Battle of Megalopolis
|Battle of Megalopolis|
|Commanders and leaders|
|Antipater||Agis III †|
|Casualties and losses|
In the autumn of 333 BC, the Spartan King Agis III had met with the Persian commanders Pharnabazus and Autophradates, somewhere in the Aegean Sea, and revealed to them his plans for a war against Alexander—in Greece itself. The Persians agreed to support Agis; however, they could only spare him 30 talents and 10 ships. Agis also recruited the Greek mercenary survivors of Issus - who had served in the Persian army – a force of 8,000 veterans. In the summer of 331 BC, Agis defeated Coragus, the Macedonian general in command of the Peloponnese and the garrison of Corinth.
Meanwhile, Antipater, Alexander's regent in Macedonia, was occupied in Thrace where the Macedonian general, Memnon, was involved in a rebellion. After the rebellion was resolved, Antipater marched against King Agis. Antipater had recruited a large force, over 40,000 strong, with a core of Macedonian troops and substantial numbers of tribal warriors from the northern fringes of Macedonia, reinforced with troops from his Greek allies.
The final battle, fought near Megalopolis in Arcadia, ended in defeat for the Spartans. Early in the battle Antipater's lines broke, but in the end it was the sheer weight of numbers that brought victory to the Macedonians. It is written that 5,300 died on the Spartan side and 3,500 on the Macedonian side. For the Spartans that meant a death toll of over 25 percent. King Agis, now wounded and unable to stand, ordered his men to leave him behind to face the advancing Macedonian army so that he could buy his men time to retreat. Diodorus states that the Spartan king slew several enemy soldiers before being finally killed by a javelin.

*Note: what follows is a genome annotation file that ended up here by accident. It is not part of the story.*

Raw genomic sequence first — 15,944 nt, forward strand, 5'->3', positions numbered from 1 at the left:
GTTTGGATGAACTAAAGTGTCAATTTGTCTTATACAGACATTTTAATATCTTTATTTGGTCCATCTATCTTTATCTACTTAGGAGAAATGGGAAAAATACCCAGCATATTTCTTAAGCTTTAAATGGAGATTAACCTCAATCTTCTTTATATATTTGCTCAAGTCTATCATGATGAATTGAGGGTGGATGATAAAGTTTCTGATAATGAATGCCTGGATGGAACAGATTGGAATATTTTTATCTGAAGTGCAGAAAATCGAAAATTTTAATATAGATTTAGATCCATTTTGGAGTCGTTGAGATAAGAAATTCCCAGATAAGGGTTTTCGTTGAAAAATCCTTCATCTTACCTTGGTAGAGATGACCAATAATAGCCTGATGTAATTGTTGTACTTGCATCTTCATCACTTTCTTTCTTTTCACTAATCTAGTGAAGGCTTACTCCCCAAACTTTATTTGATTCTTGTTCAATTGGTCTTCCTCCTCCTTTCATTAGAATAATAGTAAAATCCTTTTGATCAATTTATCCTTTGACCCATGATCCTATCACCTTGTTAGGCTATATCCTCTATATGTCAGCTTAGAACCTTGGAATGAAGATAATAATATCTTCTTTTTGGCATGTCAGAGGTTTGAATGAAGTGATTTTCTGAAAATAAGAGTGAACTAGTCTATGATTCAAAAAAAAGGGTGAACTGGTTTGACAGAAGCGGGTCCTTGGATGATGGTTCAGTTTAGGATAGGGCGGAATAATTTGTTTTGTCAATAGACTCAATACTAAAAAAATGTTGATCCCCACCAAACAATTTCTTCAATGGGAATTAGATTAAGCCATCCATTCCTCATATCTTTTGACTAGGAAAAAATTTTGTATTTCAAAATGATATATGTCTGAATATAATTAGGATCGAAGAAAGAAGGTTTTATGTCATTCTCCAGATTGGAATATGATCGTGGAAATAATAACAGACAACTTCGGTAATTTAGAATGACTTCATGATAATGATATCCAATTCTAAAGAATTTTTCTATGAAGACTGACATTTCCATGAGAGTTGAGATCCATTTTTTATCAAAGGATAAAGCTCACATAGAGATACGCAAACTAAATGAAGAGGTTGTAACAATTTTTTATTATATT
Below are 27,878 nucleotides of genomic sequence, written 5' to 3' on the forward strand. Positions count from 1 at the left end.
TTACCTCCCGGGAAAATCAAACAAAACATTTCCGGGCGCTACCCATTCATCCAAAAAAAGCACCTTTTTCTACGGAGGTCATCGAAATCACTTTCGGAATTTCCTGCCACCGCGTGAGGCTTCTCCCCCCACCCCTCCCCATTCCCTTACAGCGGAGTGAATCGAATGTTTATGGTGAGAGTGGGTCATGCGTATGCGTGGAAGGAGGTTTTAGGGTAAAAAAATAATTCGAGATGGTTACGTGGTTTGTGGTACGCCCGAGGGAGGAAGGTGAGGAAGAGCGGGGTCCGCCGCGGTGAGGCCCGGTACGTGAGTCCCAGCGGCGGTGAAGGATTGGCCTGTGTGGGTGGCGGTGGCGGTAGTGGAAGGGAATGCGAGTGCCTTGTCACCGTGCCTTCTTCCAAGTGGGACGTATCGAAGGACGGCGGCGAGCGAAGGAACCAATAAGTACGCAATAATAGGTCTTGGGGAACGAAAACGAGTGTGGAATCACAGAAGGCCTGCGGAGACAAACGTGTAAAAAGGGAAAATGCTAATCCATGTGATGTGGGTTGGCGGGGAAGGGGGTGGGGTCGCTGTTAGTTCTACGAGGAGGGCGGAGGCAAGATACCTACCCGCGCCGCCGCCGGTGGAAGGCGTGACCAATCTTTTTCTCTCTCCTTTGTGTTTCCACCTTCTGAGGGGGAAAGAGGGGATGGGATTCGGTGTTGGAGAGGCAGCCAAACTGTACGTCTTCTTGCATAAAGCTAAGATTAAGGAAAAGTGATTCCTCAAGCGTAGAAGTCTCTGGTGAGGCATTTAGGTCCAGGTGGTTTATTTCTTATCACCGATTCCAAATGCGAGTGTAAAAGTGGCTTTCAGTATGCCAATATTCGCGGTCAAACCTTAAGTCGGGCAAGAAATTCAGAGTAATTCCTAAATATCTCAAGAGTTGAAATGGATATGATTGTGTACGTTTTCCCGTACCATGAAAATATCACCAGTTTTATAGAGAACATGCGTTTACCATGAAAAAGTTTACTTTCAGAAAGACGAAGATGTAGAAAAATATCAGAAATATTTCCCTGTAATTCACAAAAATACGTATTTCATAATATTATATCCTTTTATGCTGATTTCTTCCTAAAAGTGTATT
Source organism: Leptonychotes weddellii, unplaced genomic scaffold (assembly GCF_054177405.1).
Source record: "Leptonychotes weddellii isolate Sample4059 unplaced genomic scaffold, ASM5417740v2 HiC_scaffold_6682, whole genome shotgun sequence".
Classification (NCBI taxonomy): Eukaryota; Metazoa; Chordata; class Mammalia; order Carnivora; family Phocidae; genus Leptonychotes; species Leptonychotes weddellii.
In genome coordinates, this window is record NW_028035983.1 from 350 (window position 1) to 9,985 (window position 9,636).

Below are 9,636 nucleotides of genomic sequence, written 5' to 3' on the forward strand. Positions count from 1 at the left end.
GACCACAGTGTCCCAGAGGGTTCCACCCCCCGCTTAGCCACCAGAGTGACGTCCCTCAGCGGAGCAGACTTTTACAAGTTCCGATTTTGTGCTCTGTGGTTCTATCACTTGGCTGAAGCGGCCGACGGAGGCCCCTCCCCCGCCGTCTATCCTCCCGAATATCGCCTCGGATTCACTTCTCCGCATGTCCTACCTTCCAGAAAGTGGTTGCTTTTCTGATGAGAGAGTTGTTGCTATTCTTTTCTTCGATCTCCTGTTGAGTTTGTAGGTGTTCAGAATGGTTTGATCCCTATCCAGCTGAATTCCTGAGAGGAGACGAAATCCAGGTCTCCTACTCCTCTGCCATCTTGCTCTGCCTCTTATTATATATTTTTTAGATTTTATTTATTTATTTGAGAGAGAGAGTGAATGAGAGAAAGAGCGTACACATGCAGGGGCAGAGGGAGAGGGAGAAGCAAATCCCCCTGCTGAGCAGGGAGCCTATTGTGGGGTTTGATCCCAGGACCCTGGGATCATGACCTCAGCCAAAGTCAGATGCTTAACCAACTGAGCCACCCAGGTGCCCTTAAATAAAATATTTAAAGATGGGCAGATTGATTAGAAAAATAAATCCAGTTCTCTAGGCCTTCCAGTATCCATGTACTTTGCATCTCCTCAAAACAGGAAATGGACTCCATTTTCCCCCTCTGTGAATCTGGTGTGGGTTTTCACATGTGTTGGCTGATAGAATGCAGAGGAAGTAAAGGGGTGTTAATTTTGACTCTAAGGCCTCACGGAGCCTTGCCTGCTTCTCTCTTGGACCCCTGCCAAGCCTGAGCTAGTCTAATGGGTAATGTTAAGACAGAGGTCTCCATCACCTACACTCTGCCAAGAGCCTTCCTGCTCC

- Agis III, by E. Badian © 1967 - Jstor
- Diodorus, World History
- Diodorus, World History, 17.62.1-63.4;tr. C.B. Welles - He had fought gloriously and fell with many frontal wounds. As he was being carried by his soldiers back to Sparta, he found himself surrounded by the enemy. Despairing of his own life, he ordered the rest to make their escape with all speed and to save themselves for the service of their country, but he himself armed and rising to his knees defended himself, killed some of the enemy and was himself slain by a javelin cast. He had reigned nine years.